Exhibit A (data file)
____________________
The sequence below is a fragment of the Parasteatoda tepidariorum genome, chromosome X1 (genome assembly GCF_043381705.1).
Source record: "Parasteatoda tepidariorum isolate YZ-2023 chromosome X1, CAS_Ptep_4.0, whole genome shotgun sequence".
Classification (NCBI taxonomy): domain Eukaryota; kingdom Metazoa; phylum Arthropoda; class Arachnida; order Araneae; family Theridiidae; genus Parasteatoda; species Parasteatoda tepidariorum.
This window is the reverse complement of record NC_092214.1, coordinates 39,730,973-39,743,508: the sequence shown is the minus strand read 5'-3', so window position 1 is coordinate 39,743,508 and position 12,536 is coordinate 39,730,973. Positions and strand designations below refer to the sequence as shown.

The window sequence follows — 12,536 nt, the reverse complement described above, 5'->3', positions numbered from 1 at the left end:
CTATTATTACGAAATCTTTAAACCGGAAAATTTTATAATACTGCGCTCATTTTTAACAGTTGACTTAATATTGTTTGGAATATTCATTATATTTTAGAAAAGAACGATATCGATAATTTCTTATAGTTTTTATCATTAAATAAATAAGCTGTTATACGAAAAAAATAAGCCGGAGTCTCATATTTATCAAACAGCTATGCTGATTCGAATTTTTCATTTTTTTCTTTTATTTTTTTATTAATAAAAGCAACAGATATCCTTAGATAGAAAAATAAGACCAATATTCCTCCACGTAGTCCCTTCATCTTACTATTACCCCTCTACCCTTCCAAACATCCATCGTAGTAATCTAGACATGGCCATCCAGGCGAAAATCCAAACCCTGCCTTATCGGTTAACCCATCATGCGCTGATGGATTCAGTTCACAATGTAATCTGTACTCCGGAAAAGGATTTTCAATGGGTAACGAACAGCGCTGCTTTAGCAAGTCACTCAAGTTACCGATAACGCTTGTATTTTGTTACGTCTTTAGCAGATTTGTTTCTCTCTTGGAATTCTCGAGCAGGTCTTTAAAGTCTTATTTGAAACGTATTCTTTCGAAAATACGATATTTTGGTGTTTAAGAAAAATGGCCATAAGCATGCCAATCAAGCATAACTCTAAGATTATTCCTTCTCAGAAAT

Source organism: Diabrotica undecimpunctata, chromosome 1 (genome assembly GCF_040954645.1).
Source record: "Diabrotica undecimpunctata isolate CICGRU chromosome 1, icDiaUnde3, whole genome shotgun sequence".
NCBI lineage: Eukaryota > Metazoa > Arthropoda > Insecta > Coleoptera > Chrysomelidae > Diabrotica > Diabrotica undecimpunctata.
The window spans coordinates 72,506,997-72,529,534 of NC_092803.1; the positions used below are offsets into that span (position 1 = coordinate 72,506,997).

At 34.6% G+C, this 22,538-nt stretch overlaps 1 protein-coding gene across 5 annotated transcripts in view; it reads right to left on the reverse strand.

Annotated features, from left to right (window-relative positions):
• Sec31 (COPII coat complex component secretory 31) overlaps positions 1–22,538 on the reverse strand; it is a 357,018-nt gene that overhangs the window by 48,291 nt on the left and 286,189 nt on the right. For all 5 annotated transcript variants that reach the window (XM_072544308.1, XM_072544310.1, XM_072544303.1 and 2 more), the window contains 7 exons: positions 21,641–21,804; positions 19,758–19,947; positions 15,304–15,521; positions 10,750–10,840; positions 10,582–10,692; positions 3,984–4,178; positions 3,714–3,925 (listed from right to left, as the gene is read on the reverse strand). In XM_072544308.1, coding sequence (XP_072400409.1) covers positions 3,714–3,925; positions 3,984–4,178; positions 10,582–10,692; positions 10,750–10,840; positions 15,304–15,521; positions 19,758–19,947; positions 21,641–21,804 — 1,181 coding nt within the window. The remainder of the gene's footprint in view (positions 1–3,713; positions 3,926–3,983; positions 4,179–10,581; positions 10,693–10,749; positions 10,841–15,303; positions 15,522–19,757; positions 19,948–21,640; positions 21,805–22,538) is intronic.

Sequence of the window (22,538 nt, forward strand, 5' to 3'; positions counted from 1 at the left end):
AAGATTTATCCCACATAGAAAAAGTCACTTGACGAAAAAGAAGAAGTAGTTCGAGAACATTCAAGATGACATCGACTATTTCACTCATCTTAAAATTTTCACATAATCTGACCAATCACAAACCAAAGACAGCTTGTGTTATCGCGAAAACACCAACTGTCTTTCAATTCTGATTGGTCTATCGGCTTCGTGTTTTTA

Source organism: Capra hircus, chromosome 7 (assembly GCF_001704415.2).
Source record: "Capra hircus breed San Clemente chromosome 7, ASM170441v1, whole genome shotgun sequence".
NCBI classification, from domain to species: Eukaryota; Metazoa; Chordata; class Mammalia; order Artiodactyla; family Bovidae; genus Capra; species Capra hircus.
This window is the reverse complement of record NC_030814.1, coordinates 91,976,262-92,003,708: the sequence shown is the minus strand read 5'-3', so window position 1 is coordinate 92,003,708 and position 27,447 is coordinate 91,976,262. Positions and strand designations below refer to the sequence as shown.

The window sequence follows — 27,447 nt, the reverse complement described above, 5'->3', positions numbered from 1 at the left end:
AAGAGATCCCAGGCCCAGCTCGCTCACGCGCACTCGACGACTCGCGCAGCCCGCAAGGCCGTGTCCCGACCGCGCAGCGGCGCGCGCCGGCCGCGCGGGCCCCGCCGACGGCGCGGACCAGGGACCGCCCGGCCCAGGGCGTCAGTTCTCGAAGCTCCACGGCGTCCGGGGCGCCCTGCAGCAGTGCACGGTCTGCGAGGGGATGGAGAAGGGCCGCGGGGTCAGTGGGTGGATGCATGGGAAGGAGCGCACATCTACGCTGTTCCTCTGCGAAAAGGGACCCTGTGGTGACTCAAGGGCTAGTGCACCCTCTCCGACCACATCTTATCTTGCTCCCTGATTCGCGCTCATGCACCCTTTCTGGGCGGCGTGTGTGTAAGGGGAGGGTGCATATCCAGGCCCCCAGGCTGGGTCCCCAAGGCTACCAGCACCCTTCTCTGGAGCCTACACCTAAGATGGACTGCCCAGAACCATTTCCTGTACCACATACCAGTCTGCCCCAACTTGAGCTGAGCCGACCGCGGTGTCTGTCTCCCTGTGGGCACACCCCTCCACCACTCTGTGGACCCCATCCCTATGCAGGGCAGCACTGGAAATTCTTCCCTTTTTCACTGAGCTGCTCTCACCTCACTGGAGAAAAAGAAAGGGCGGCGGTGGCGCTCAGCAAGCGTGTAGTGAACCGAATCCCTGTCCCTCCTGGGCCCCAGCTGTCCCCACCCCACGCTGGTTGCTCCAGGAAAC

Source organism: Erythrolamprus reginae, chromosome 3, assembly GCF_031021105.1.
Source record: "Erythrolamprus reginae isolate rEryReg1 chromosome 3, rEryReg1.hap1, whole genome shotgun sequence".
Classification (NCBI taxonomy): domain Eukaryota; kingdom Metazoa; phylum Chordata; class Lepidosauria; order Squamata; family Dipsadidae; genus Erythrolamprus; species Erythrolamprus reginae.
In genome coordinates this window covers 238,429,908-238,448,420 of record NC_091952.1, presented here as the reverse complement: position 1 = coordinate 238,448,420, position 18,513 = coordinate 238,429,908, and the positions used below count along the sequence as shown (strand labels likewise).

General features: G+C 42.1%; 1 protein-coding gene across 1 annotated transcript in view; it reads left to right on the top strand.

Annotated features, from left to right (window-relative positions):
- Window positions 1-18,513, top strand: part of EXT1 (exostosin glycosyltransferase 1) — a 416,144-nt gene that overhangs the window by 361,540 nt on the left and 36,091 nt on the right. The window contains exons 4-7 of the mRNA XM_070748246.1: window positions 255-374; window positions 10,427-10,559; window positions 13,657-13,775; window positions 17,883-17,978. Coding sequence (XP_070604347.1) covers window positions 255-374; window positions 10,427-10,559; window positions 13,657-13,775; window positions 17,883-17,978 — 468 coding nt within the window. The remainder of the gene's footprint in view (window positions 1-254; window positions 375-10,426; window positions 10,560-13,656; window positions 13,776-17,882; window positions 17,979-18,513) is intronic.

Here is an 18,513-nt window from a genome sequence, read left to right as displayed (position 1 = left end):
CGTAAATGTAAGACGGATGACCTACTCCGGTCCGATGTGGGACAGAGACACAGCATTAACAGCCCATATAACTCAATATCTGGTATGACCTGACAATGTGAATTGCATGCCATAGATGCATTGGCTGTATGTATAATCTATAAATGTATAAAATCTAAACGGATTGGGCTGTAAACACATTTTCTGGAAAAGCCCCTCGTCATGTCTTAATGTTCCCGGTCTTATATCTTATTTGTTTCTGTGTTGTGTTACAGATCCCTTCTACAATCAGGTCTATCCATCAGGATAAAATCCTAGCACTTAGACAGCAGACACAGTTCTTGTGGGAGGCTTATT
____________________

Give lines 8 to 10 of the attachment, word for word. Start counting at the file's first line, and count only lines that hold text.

Source record: "Diabrotica undecimpunctata isolate CICGRU chromosome 1, icDiaUnde3, whole genome shotgun sequence".
NCBI lineage: Eukaryota > Metazoa > Arthropoda > Insecta > Coleoptera > Chrysomelidae > Diabrotica > Diabrotica undecimpunctata.
The window spans coordinates 72,506,997-72,529,534 of NC_092803.1; the positions used below are offsets into that span (position 1 = coordinate 72,506,997).